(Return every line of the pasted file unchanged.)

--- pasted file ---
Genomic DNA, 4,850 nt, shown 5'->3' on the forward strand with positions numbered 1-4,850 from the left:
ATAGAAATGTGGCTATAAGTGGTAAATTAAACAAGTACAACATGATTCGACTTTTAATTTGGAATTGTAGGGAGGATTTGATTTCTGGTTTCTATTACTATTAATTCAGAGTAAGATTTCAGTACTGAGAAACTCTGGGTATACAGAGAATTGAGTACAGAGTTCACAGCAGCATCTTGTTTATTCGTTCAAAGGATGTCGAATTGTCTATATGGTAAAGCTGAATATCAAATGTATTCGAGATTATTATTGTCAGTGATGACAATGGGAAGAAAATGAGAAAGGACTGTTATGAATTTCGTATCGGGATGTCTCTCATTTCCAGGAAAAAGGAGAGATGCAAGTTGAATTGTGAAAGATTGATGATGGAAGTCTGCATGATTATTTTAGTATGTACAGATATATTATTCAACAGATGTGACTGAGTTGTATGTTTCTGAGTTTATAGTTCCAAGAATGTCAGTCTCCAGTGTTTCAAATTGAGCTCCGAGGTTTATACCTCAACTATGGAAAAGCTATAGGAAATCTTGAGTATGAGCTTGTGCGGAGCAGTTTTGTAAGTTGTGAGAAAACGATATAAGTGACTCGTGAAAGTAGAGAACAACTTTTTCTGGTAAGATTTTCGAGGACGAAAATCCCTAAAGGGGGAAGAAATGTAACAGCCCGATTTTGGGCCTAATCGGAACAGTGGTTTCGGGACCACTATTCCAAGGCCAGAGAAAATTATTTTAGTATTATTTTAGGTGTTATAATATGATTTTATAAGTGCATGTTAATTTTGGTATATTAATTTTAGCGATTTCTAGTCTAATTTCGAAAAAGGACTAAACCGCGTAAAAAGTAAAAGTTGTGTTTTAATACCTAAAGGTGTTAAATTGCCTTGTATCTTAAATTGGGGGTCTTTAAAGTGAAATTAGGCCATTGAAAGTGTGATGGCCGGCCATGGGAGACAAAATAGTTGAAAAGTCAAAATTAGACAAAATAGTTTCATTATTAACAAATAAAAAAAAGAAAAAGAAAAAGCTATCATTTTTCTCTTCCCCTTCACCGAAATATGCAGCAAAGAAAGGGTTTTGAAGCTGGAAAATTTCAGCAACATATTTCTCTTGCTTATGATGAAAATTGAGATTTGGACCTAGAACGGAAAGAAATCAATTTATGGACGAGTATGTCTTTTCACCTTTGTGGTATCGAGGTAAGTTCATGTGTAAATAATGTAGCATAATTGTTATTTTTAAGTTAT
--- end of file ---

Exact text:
Genomic DNA, 4,850 nt, shown 5'->3' on the forward strand with positions numbered 1-4,850 from the left:
ATAGAAATGTGGCTATAAGTGGTAAATTAAACAAGTACAACATGATTCGACTTTTAATTTGGAATTGTAGGGAGGATTTGATTTCTGGTTTCTATTACTATTAATTCAGAGTAAGATTTCAGTACTGAGAAACTCTGGGTATACAGAGAATTGAGTACAGAGTTCACAGCAGCATCTTGTTTATTCGTTCAAAGGATGTCGAATTGTCTATATGGTAAAGCTGAATATCAAATGTATTCGAGATTATTATTGTCAGTGATGACAATGGGAAGAAAATGAGAAAGGACTGTTATGAATTTCGTATCGGGATGTCTCTCATTTCCAGGAAAAAGGAGAGATGCAAGTTGAATTGTGAAAGATTGATGATGGAAGTCTGCATGATTATTTTAGTATGTACAGATATATTATTCAACAGATGTGACTGAGTTGTATGTTTCTGAGTTTATAGTTCCAAGAATGTCAGTCTCCAGTGTTTCAAATTGAGCTCCGAGGTTTATACCTCAACTATGGAAAAGCTATAGGAAATCTTGAGTATGAGCTTGTGCGGAGCAGTTTTGTAAGTTGTGAGAAAACGATATAAGTGACTCGTGAAAGTAGAGAACAACTTTTTCTGGTAAGATTTTCGAGGACGAAAATCCCTAAAGGGGGAAGAAATGTAACAGCCCGATTTTGGGCCTAATCGGAACAGTGGTTTCGGGACCACTATTCCAAGGCCAGAGAAAATTATTTTAGTATTATTTTAGGTGTTATAATATGATTTTATAAGTGCATGTTAATTTTGGTATATTAATTTTAGCGATTTCTAGTCTAATTTCGAAAAAGGACTAAACCGCGTAAAAAGTAAAAGTTGTGTTTTAATACCTAAAGGTGTTAAATTGCCTTGTATCTTAAATTGGGGGTCTTTAAAGTGAAATTAGGCCATTGAAAGTGTGATGGCCGGCCATGGGAGACAAAATAGTTGAAAAGTCAAAATTAGACAAAATAGTTTCATTATTAACAAATAAAAAAAAGAAAAAGAAAAAGCTATCATTTTTCTCTTCCCCTTCACCGAAATATGCAGCAAAGAAAGGGTTTTGAAGCTGGAAAATTTCAGCAACATATTTCTCTTGCTTATGATGAAAATTGAGATTTGGACCTAGAACGGAAAGAAATCAATTTATGGACGAGTATGTCTTTTCACCTTTGTGGTATCGAGGTAAGTTCATGTGTAAATAATGTAGCATAATTGTTATTTTTAAGTTAT